When Fast X premiered in Rome earlier this year, Vin Diesel said something that made fans of the Fast And Furious movies take notice. It had always been assumed that Fast X and Fast XI were the final two chapters of the franchise. Fambly was running out of road.

Fast X blows stuff up real good

However, Diesel teased the possibility of yet another movie in the franchise beyond part XI despite the marketing tagging it as:

“The beginning of the end of the saga”.

Was a three-part finale on the cards? When a spin-off, Hobbs & Reyes, was announced to return Dwayne Johnson’s Luke Hobbs to the series and fill the gap between Fast X and Fast XI, it looked like he may have either been talking about that, or plans were still fluid. Fast X director Louis Leterrier gave an interview with GamesRadar ahead of Fast X getting a full home release, and he had this to say:

“The one thing about Vin is like when he’s on a press line, he will say anything to get out of that press line. And I’m kind of like him and go, ‘Yeah, sure, we will go to the moon in the next one. Bye.’ And then you never forget!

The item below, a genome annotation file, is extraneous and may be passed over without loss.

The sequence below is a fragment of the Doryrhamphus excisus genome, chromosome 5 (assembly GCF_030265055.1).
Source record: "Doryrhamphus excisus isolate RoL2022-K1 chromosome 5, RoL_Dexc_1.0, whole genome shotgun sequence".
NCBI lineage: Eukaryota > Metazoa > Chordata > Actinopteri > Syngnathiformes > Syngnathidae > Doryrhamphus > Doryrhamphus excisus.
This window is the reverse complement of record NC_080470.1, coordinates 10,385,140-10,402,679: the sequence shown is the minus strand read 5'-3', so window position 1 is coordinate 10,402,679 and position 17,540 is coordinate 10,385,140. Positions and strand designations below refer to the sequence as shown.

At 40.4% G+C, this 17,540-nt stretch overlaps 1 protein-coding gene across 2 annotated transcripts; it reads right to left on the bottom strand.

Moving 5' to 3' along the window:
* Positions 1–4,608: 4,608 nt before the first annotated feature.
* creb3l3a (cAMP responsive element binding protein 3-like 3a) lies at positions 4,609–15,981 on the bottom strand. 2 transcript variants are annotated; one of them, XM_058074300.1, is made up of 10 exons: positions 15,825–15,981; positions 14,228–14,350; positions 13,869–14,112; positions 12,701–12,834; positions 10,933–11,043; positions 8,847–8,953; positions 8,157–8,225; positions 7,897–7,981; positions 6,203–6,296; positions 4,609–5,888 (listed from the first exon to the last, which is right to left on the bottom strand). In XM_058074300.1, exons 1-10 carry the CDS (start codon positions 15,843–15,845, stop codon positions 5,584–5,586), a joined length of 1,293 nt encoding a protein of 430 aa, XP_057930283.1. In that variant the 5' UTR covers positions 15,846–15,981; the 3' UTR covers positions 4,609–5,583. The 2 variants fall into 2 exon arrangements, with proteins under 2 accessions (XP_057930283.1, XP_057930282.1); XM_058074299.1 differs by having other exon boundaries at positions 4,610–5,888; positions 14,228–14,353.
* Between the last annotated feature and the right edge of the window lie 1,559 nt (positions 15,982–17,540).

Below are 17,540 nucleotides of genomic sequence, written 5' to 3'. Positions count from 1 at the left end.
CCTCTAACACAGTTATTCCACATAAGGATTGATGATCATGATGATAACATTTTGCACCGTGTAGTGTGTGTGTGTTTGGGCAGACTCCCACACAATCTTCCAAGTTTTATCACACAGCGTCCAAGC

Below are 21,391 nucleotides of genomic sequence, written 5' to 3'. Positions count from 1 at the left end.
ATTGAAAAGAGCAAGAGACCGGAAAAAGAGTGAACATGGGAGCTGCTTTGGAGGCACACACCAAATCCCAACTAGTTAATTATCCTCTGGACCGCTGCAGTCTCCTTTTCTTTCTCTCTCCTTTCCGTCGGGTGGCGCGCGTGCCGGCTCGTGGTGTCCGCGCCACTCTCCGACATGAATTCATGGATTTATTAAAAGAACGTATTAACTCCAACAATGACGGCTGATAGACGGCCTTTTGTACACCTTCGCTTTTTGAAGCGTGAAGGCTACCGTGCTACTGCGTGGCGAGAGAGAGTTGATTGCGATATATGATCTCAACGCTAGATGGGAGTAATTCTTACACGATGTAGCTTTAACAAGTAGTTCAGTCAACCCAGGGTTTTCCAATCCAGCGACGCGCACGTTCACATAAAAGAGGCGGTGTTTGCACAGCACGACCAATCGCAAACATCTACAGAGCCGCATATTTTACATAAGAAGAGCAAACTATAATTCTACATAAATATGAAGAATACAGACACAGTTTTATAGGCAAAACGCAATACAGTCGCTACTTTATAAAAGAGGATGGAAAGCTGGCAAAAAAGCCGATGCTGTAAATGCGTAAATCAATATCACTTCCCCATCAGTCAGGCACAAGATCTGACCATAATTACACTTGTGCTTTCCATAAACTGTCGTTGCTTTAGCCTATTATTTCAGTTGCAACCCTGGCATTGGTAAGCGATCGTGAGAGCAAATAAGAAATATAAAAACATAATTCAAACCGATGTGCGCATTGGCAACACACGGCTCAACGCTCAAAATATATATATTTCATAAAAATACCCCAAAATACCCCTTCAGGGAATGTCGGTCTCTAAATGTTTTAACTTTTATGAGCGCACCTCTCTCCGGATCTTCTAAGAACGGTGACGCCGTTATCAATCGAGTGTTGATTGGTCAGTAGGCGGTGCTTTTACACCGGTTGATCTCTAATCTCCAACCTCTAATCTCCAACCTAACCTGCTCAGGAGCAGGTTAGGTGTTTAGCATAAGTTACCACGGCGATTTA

Obviously the next one is coming, and then yeah, one movie at a time. I think the one thing that Hollywood keeps reminding us is that it’s one step at a time, put one foot forward at a time.


Let’s count our blessings. We’re very lucky this movie was well-received and well-loved, people went to see it in a movie theater and now they’re going to see it at home. It’s one at a time.


I mean maybe what he was saying is that there’s 25 years of filmmaking and storytelling, three acts, two hours and two movies, between the last one and this one, might not be enough to tell the story that is needed, and that’s what we’re figuring out these days.”

Fast X was the latest new instalment of a super-global-mega-franchise to struggle at the box office as moviegoers taste seem to be changing. They are demanding something new to make them step away from their couches and multiple streaming services. Much like Mission: Impossible – Dead Reckoning, it was significantly down from the $1 billion take of the previous installment, and an OK haul ($719.1 million) was hamstrung by a huge $340 million budget.

Alarm bells would have rung at Universal around their normally reliable franchise.

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